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Go speed racer! Go speed racer! Challenge #2: Design the most energy efficient car Go speed racer!

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Presentation on theme: "Go speed racer! Go speed racer! Challenge #2: Design the most energy efficient car Go speed racer!"— Presentation transcript:

1 Go speed racer! Go speed racer! Challenge #2: Design the most energy efficient car Go speed racer!

2 You are a car designer at GM. Your task is to design the most energy efficient prototype under $700. You must demonstrate a superior design to advance to the next stage and have your car selected for clay modeling. Using only the materials provided and the budget worksheet, your design must be the top performer within the budget given. (clay model really is an option for the winner ) Go speed racer! Go speed racer! Challenge #2: Design the most energy efficient car Go speed racer!

3 Using the supplies provided, design and build the most energy efficient car …fastest and cheapest wins!

4 Why do engineers want to design energy-efficient cars?

5 Energy-Efficient Cars What are some special things you notice about these cars? energy efficiency: Being able to do more with less energy.

6 Efficient Cars…do more with less energy Have a sleek aerodynamic design so they cut through the air smoothly. Roll smoothly (Do not lose energy from friction in the wheels). Have powerful and efficient motors or use renewable energy. Are very small and light weight.

7 Aerodynamics Air is matter causing air resistance or drag which slows cars down a lot and makes them lose energy. Cars were designed with smooth lines like fish to help them cut through the air. Engineers test car designs in wind tunnels to see how easily they cut through the air.

8 Basic Framework for engineering design process Design Prototype Research Simulate Define the Problem Re-evaluate

9 Step one: Define the problem; Research (discuss what you know about energy efficient cars, consider materials for prototype and Sketch!)

10 Step two: Build a prototype! (Be sure to test along the way and keep accurate records for each test and any changes you make along the way. Keep a list of supplies used and amounts on your budget sheet)

11 Step three: Simulate (test on race track to time your car to calculate the speed and to check the performance of your design; be sure to review your budget) Speed is distance time

12 Step four: Re-evaluate (analyze data, reflect on what can be improved and make changes before the final race)

13 Vocabulary energy efficiency: Being able to do more with less energy. rolling resistance: The force of friction acting on a rolling object by the ground to slow it down. aerodynamics: The ability of an object to cut through air (or water) efficiently variable: Something that can be changed in an experiment. control: A variable that you are careful to keep the same during an experiment. independent variable: A variable you intentionally change in an experiment. Usually, the intent of the experiment is to see how a change in this variable affects the dependent variable. dependent variable: A variable that changes in value when you change an independent variable. Usually this is the variable about which you collect data during an experiment.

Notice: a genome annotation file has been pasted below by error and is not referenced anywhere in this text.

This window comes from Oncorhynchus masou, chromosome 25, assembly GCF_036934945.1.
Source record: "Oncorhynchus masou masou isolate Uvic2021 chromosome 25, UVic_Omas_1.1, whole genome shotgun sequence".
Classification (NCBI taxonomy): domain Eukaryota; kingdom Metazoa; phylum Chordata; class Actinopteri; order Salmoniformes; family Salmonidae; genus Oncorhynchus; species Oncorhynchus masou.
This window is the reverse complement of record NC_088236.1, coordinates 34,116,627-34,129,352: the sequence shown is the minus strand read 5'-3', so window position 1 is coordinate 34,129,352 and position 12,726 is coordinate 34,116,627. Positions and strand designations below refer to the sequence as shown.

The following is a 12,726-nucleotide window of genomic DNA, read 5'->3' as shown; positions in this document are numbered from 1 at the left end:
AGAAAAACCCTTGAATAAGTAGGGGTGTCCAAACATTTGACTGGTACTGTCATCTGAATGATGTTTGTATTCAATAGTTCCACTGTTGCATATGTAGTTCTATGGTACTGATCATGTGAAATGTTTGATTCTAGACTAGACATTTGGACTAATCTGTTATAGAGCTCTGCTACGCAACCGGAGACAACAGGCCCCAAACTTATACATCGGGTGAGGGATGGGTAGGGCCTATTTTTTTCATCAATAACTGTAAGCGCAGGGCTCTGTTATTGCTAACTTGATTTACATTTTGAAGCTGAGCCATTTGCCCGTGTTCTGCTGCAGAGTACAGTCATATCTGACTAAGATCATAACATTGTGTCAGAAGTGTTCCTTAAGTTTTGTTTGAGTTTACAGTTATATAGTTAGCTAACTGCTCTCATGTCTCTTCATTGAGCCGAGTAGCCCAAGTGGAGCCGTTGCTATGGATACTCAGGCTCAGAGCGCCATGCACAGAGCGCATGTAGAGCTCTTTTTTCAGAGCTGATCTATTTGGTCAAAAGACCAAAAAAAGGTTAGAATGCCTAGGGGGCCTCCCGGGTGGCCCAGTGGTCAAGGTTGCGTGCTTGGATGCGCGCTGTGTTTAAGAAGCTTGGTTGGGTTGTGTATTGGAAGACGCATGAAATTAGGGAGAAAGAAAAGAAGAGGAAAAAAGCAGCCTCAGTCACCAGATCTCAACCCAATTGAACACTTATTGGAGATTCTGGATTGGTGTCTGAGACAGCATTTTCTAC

14 3-2-1…RACE! Record time against opponent. Discuss your cars performance, how did it compare, was it consistent, what could you change for next time? In one paragraph, explain your design teams car

15 What kind of energy does your car have at the top of the track? What about at the bottom of the track? What is a variable? What is a control? Why do engineers want to design energy- efficient cars? Potential Kinetic

16 Vocabulary Variable – Something that is allowed to change during an experiment. Control – Something kept constant or controlled during an experiment.

17 Independent vs. Dependent Independent Variable – This is a variable you intentionally change during the experiment, like how much your car weighs. Dependent Variable – This is a variable that changes as a result of a change in the independent variable, in this case the time it takes your car to get down the track.

18 Graphing Variables Independent Variable Dependent Variable

19 DRY MIX D ependent variable R esponding Y -Axis M anipulated I ndependent variable X -Axis Dependent Variable Independent Variable

20 Change a variable… Choose one independent variable to change, something about the car, the ramp height, etc and describe your predictions on the performance of the car. Test it… Graph your results (you and your partner choose the best graph to display your data, some may work better than others but you decide and create it) Add a paragraph to explain your results Turn in design journal before you leave

21 Ummmm… not so energy efficient cars. Pay close attention to design elements of this type of race car. Difference between NASCAR and NHRA?

22 Unique design features with NHRA Why do drivers smoke the tires? Why is there no tread on the tires? Purpose of bars on the back? Why are their parachutes on these cars? Did you notice the tires appear to inflate right before take off… how is this possible? How are some of these cars getting lift? Can you compare the forces in these car engines with forces in the space shuttle engines?


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